Taylor leaves her comfort zone in Nepal

Brad HurvitzBrad Hurvitz

6/14/2017

Posted in: Taylor's Journal, Teachers Journals

Before I arrived in Nepal I expected that there would be a big culture shock. Maybe it was the jet lag making me too dazed to fully process the situation I found myself in when I stepped off the plane, but there wasn’t as much of a shock as I had anticipated. Sure, when I talk about Nepal it couldn’t be more different from any other place I have traveled. People use their horns non-stop while driving, seat belts and road safety measures don’t seem to exist, you see cows in the street and goats on top of buses. Looking back, it is totally different and it all sounds crazy, but there, it made total sense. The thing about traveling, in Nepal especially, is that some things that might be strange back home are just a normal part of life. I quickly grew to love Nepal in my short time there. Part of what made the experience so incredible for me was being able to remove myself from my comfort zone and “just go with it”. Adaptability was essential in being a successful teacher, it also helped me make the most of my time experiencing Nepal’s culture.

Prior to my departure I was a nervous wreck. The anxiety really only went away when I was on the airplane. Once on the airplane there really wasn’t anywhere to go but to my destination, so I sort of had to accept that I was actually doing this crazy adventure of visiting another country and teaching English to kids who may or may not understand me. My first night in Nepal was a jet-lagged blur of honking cars and being baffled by how big portions of dhal bhat were. Also, Kathmandu is dusty, asthmatics beware! Between the dust of Kathmandu and the trek, my inhaler got more action than it’s had in years. After a few days of orientation, we went on a seven hour bus ride to Pokhara, which was an adventure in itself. Pokhara is Nepal’s second largest city, it is still chaotic but seems like a tranquil paradise compared to Kathmandu. As tranquil as Pokhara seemed it was nothing compared to the villages in the Himalayas. When you have a stunning panorama of the mountains every day, you can’t be entirely stressed out.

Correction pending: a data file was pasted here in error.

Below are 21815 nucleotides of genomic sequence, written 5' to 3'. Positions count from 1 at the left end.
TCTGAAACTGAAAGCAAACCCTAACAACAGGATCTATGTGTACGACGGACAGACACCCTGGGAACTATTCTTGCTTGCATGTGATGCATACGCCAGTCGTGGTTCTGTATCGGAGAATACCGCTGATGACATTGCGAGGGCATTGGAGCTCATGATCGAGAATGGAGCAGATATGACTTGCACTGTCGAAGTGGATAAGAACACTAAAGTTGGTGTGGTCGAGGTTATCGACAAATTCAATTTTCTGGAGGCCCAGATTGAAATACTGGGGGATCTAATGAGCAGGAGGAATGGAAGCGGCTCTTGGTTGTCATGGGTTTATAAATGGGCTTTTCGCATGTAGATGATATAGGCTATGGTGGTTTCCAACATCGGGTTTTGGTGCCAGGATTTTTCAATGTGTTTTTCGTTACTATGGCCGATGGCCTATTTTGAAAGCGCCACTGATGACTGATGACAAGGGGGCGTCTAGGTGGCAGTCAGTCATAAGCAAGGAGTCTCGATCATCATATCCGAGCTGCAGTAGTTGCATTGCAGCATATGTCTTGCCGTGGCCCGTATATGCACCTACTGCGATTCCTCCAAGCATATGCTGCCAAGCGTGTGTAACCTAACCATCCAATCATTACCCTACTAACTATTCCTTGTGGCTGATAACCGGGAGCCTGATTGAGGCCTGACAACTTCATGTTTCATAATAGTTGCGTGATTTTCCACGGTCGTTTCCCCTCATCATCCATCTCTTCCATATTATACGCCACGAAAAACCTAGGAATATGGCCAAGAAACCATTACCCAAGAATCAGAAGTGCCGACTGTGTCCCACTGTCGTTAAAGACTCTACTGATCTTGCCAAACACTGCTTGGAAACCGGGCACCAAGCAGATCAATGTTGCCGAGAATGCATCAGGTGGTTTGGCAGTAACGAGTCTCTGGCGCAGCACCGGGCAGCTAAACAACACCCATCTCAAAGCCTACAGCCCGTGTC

That’s not to say that everything was entirely stress free in my time teaching in the village. Aside from my initial anxiety at the start of my trip, I only had a real sense of “what the hell am I doing?” when I finished my first day teaching. You go from having a fun carefree time trekking with your new friends to being bombarded by a bunch of small children shouting “Miss! Miss! Miss!” at you constantly. Once in the classroom you have to adapt quickly. Most of the lessons I thought I was going to do fell apart in my vain attempts to control the kids. When all else failed I had them draw pictures. It is hard at first, but that is where adaptability comes in. When you have to control a room full of small children, there will be some times where your patience is tested. As much as I loved them, there were days where I left school feeling pretty fed up. For every bad day, however, there were two good days.